Wednesday, January 20, 2010

Knitting: Go Speed Racer

Holy guacamole, I actually started and finished a pair of knee-high socks since last week... I guess the title of world's slowest sock knitter needs to move on, eh? I even made them longer than usual.

I've also just cast on a pair of mittens from the book "Magnificent Mittens and Socks" I love this book and hate this book at the same time. One the one hand, it's full of interesting-looking mittens and socks. On the other hand, it has that annoying habit of saying "For this mitten, work the steps as for Mitten Y" and then when you get to the generic instructions for Mitten Y, the first step reads "Do this mitten as you would for mitten Z" I mean, is it a flip book, or a pattern book? Here's an idea... put the directions on every freakin' pattern. Would it kill you to put an inset box in the corner of that full-page color photo of the finished product?

Actually, the instructions aren't that complex.  HOWEVER, had I known that what I was reading at the front of the book was never to be repeated again, I would have paid attention more.  The patterns are cute, and once you actually try to put together a mitten, the instructions are easyish to follow.  The problem is the flipping to three different pages to find out the steps.  Fortunately it seems like you only need to do it once, and it's easy to remember how for the second and subsequent mittens, and all you need is the chart.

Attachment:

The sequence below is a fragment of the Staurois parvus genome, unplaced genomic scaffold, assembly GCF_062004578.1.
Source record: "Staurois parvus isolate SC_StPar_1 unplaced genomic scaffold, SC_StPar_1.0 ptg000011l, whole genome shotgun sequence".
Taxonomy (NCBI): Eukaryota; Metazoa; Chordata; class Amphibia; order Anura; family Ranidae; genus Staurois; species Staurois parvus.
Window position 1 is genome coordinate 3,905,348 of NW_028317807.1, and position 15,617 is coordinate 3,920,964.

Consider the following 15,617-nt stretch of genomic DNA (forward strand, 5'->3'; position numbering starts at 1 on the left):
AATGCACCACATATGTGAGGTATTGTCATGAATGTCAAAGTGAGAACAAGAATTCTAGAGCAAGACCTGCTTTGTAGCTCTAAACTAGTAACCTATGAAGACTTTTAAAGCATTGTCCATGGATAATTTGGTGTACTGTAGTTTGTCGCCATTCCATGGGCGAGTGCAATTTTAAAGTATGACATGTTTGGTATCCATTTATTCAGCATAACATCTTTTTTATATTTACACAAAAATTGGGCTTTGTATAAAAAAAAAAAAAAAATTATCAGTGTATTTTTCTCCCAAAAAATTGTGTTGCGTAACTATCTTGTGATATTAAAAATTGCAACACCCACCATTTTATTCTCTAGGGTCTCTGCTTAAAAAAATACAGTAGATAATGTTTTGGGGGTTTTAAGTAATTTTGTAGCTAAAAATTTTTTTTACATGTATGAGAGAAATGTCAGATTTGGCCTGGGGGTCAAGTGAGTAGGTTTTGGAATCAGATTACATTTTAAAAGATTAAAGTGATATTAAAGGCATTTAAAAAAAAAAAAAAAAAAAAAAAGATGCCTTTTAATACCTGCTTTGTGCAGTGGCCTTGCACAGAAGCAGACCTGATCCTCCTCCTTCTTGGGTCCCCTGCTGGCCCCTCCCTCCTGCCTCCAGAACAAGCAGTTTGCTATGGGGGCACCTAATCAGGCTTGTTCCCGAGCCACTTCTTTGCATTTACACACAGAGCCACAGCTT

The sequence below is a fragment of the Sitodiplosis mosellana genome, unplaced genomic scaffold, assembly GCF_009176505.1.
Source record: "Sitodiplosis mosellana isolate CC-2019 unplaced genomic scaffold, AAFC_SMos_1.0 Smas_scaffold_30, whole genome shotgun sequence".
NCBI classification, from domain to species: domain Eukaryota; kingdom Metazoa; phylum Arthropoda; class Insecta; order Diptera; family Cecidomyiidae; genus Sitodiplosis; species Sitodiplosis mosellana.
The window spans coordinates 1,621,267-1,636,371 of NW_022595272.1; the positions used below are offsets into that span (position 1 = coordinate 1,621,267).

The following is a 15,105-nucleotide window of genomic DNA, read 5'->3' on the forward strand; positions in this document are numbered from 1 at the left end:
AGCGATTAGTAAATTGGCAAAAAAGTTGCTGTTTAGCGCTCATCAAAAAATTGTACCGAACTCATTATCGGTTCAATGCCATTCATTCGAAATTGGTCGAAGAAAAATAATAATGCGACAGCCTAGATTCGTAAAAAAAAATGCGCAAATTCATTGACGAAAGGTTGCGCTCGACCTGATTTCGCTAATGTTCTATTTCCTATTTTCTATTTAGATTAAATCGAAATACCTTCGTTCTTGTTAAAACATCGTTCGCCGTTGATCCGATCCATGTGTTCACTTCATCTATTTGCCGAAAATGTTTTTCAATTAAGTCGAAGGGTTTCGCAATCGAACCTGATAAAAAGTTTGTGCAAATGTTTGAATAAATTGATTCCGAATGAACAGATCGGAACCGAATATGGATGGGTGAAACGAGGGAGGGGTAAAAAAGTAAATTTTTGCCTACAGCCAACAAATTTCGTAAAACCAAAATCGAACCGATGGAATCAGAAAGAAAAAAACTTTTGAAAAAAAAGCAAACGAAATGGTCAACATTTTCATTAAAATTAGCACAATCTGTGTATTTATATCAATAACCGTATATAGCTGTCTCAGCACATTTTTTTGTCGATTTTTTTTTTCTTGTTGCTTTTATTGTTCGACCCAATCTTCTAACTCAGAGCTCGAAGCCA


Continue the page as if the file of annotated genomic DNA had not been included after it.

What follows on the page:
1. Those are A-MAZING! The color work is divine...I must attempt some myself this year.

  2. It's just two yarns, one semi-solid, one handpainted, knitting every other stitch. So although it looks like it should have been hard, most of the work was done by the yarn.

    I'm tempted to buy more yarn to try other color combinations, but I *must* stash knit. :D

  3. You make it sound easy when I know I'd find a way to make it complicated!

    You should have seen me just joining a new skein of yarn on this shawl I'm making. I need a little more practice. :)

  4. Joining new yarn in lace knitting is problematic for even experienced knitters... there's just so few places to weave in an end where it won't make it look lumpy, depending on the pattern.

    I usually end up tying the ends together in a loose knot and then going back, unknotting it, and weaving in the ends when I've done a few more rounds. It's much more stable to work with. My woven-in bits still look odd, though. :D